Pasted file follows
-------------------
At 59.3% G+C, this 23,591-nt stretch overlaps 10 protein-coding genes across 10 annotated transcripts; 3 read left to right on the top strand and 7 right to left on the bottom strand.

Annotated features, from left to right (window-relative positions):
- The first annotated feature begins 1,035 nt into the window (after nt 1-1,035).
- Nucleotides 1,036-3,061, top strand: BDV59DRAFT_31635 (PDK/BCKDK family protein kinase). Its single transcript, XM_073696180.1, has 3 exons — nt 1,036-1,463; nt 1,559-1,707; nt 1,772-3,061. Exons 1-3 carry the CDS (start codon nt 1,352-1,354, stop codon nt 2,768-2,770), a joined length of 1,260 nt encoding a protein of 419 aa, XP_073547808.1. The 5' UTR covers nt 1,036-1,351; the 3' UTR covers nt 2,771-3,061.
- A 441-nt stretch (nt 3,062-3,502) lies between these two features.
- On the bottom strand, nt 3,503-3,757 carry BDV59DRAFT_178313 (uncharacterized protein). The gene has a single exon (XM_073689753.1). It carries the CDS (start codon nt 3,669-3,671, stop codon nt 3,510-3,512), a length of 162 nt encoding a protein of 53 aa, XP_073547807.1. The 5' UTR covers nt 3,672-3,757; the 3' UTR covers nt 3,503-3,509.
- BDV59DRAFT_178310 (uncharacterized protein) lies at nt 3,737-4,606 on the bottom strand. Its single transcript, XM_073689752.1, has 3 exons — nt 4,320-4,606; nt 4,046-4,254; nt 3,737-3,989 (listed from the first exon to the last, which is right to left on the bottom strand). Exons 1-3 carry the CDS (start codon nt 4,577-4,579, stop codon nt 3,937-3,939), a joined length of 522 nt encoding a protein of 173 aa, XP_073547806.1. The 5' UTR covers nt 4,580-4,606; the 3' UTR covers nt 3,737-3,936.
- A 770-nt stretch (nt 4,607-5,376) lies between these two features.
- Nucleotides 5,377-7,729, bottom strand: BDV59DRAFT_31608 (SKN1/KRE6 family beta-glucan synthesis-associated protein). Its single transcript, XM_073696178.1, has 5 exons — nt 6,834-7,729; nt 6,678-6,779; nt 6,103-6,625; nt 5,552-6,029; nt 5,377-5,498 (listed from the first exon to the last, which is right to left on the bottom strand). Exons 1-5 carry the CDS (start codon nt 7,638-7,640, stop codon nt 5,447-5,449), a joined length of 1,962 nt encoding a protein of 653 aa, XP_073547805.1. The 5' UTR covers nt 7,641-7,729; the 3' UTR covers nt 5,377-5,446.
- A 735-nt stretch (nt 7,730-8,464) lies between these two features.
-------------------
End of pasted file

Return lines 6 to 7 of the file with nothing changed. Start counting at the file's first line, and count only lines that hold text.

- On the bottom strand, nt 3,503-3,757 carry BDV59DRAFT_178313 (uncharacterized protein). The gene has a single exon (XM_073689753.1). It carries the CDS (start codon nt 3,669-3,671, stop codon nt 3,510-3,512), a length of 162 nt encoding a protein of 53 aa, XP_073547807.1. The 5' UTR covers nt 3,672-3,757; the 3' UTR covers nt 3,503-3,509.
- BDV59DRAFT_178310 (uncharacterized protein) lies at nt 3,737-4,606 on the bottom strand. Its single transcript, XM_073689752.1, has 3 exons — nt 4,320-4,606; nt 4,046-4,254; nt 3,737-3,989 (listed from the first exon to the last, which is right to left on the bottom strand). Exons 1-3 carry the CDS (start codon nt 4,577-4,579, stop codon nt 3,937-3,939), a joined length of 522 nt encoding a protein of 173 aa, XP_073547806.1. The 5' UTR covers nt 4,580-4,606; the 3' UTR covers nt 3,737-3,936.